I can’t remember the last time I had a really good night out. Spending 6 months working on a dairy didn’t present too many chances. There was only the one small pub down the road from me, and I thought it was better to stay away and save the cash rather than wasting it drinking beers in a place that had no entertainment and was long overdue a make over!
So when I arrived in Sydney I was pretty excited to let loose a bit and see what the city had to offer. Walking through the CBD there’s absolutely no shortage of clubs, bars and pubs. I started my night out going to a few bars, making use of the ‘free drinks’ vouchers my hostel gave me. But I’d been in the first bar for all of one minute when I knew I’d be downing my free drink and getting out asap.
As I stood in a ridiculously long line waiting to get served at the bar my patience was seriously running thin. Getting hot and flustered, being shoved left and right, waiting tediously while the people in front ordered as many drinks as they could carry to avoid going back anytime soon. The girls around me dressed to the nines with their noses in the air, looking around to see which guys are watching. Shit music blasting from a crappy sound system, drowned out by people shouting to each other, trying to be heard.
Driving steeply downhill from the Snowy Mountains and heading towards the East Coast, it felt good. The air was quickly becoming milder and I decided I was pretty much over winter, I couldn’t wait for spring!
We hit the East Coast for the first time at a little beach town called Tathra. Reaching the peak of a hill I could see the long curving bay below, surrounded by trees with cliffs in the distance. I felt excited to see the sea again and everything had a more sub tropical feel. Chris and I got out and went for a walk along the beach, the sand was golden and the water looked pretty inviting, still too cold though.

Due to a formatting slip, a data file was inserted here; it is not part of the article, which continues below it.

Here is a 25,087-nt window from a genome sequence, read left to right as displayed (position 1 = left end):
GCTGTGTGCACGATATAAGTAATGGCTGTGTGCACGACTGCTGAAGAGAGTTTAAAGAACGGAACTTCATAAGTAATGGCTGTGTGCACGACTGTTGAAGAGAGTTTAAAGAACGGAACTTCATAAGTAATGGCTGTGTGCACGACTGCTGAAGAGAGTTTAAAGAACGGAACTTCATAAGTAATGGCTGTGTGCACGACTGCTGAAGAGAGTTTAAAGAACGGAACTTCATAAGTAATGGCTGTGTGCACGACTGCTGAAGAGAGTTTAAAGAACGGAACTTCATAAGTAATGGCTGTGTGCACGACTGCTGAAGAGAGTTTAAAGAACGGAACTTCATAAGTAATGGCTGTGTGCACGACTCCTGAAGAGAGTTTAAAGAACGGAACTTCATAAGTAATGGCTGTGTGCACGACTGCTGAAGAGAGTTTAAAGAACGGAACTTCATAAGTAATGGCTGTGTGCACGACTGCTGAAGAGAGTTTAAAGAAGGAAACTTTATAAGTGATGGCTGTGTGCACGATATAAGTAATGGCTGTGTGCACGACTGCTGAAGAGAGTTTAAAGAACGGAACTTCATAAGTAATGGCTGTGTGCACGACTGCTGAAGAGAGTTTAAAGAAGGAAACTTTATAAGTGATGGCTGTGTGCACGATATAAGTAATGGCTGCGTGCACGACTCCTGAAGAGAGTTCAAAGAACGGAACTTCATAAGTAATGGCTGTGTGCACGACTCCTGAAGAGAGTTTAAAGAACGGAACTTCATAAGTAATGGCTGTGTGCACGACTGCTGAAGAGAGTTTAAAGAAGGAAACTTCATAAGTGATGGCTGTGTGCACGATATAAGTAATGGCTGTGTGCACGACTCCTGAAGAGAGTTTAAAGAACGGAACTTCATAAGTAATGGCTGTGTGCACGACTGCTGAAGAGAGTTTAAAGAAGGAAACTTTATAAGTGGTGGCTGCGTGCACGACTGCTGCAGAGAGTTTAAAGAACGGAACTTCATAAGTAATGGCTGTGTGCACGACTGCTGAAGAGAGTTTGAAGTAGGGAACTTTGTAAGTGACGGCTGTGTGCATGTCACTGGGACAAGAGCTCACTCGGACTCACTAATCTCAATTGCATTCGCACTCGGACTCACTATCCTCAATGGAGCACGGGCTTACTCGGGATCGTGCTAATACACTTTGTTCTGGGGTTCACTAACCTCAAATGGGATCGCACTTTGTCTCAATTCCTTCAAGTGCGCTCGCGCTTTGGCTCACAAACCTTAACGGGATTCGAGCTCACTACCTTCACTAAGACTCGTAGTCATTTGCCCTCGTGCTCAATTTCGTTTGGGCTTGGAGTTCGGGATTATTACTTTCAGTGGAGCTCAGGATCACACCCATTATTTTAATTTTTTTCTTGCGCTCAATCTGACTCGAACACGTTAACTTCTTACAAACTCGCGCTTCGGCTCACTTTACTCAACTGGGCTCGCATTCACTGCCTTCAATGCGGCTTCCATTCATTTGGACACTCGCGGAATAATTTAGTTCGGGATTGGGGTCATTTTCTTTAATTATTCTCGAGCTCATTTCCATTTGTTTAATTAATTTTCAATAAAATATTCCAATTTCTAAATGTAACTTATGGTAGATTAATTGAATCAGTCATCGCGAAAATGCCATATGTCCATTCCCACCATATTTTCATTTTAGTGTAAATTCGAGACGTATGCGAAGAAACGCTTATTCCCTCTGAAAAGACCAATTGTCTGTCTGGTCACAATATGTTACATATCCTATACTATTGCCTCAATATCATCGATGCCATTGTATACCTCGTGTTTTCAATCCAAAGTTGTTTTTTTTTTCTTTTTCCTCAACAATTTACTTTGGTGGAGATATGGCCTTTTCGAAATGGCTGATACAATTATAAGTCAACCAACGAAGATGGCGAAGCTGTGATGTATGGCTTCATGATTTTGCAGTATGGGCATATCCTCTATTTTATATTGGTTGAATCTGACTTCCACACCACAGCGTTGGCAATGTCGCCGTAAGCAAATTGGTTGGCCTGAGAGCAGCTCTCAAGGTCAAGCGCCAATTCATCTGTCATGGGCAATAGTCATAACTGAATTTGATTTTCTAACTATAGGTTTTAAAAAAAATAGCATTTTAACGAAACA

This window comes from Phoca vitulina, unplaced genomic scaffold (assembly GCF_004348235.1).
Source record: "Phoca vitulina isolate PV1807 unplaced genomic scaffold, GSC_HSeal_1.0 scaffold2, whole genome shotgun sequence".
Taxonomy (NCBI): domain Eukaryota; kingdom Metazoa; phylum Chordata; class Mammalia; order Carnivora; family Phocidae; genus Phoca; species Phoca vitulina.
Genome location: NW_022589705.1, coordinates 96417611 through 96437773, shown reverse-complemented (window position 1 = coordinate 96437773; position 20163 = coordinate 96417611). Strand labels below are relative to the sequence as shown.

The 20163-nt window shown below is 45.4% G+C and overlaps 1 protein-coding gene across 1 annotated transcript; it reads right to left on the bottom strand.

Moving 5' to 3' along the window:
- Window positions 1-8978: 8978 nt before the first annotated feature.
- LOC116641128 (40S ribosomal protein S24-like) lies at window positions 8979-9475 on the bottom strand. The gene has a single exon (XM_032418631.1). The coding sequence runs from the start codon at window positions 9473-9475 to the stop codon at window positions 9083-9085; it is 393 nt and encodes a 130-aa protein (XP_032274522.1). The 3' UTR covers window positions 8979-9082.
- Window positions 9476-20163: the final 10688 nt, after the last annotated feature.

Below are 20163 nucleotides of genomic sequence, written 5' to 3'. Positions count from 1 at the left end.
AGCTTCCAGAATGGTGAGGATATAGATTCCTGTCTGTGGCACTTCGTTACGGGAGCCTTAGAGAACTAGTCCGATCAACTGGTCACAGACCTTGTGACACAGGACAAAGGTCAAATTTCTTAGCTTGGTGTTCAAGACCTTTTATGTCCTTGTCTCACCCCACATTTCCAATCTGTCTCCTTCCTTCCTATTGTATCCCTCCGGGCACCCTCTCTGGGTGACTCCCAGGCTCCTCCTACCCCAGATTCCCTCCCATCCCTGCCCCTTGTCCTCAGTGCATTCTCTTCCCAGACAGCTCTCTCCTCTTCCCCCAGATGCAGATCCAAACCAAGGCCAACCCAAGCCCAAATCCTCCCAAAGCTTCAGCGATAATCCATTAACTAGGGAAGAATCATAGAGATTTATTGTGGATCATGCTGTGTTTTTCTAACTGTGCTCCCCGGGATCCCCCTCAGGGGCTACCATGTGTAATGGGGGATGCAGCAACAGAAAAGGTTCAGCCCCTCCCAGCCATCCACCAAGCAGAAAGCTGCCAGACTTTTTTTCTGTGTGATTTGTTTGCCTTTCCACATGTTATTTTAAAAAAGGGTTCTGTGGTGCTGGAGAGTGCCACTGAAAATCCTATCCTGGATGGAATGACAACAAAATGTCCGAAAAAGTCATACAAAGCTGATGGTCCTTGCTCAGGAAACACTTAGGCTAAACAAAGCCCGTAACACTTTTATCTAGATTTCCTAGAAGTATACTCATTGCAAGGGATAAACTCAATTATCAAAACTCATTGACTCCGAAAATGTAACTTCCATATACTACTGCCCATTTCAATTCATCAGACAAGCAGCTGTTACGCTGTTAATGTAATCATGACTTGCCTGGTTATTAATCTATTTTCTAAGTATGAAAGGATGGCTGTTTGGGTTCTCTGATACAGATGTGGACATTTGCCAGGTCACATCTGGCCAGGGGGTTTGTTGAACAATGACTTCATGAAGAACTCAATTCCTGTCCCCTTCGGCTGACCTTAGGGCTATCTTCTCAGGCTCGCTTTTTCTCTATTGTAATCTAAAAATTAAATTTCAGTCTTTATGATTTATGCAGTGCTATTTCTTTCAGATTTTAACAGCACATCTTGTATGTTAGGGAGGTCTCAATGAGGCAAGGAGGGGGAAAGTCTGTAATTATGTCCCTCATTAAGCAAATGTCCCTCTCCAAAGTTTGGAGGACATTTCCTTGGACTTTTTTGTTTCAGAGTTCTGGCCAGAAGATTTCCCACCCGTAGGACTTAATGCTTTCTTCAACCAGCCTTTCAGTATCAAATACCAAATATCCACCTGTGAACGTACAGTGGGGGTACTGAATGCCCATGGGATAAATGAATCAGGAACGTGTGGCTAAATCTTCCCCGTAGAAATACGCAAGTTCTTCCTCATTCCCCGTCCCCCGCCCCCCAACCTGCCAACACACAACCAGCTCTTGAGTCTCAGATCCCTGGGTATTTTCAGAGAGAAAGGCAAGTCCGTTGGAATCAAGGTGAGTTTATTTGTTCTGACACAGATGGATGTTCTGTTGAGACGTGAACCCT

11 Days ago Chris and I were still in Blighty, NSW. Being our last weekend there, it was pretty busy and non-stop. We cleaned our wee farm house top to bottom, squeezed all our belongings into our campervan, and said our goodbyes to friends, work colleagues, the dogs, cats, and cows. And after 6 months of working and living in the same place, just like that, we were gone. To be honest I was too excited about the thought of travelling again to feel too sad about leaving! And it didn’t take long to used to campervan living again. Once I got used to the colder living conditions, it was like I’d never stopped!
Travelling by campervan can be great. You’re free to explore and go where you want when you want, you have a portable bed and kitchen with you at all times, and overall it can be a lot of fun.
But travelling by campervan can also be hard, especially if you’re determined to freedom camp. I’m coming to the end of my first week back on the road, and although it’s been awesome, it’s not always been easy.
For the past 6 months I’ve been working on a dairy farm in a little rural place called Blighty in NSW. Since leaving Northern Ireland in January 2012 this is the longest I’ve ever stayed in one place, and to be honest it’s not the most exciting of locations.
But for once it hasn’t been about travelling, but instead, about working. It’s been a chance to really build up the funds, and for the first time in my life, I actually have some proper money saved! Which is probably a good idea considering I’ll be travelling around Australia for the next few months with no plans of getting a job for a very long time!
So now the count down is seriously on. Less than 1 week to go, only 4 more shifts left at work. To say I’m excited is an understatement! I can’t wait to say goodbye to the mundane, day-to-day routine that many jobs bring. No more alarms going off at 3am, no more living for the weekend, those days are soon to be over.
Instead, Chris and I will be living out of our campervan, just taking each day as it comes, unsure of what will be around the next corner. I can’t actually wait! The feeling I have right now, it takes me back to when I was in Northern Ireland, waiting to go to New Zealand for the first time. The anticipation of not knowing what’s coming next, not knowing what I’ll see, the experiences I’ll have, or the people I’ll meet along the way. Continue reading →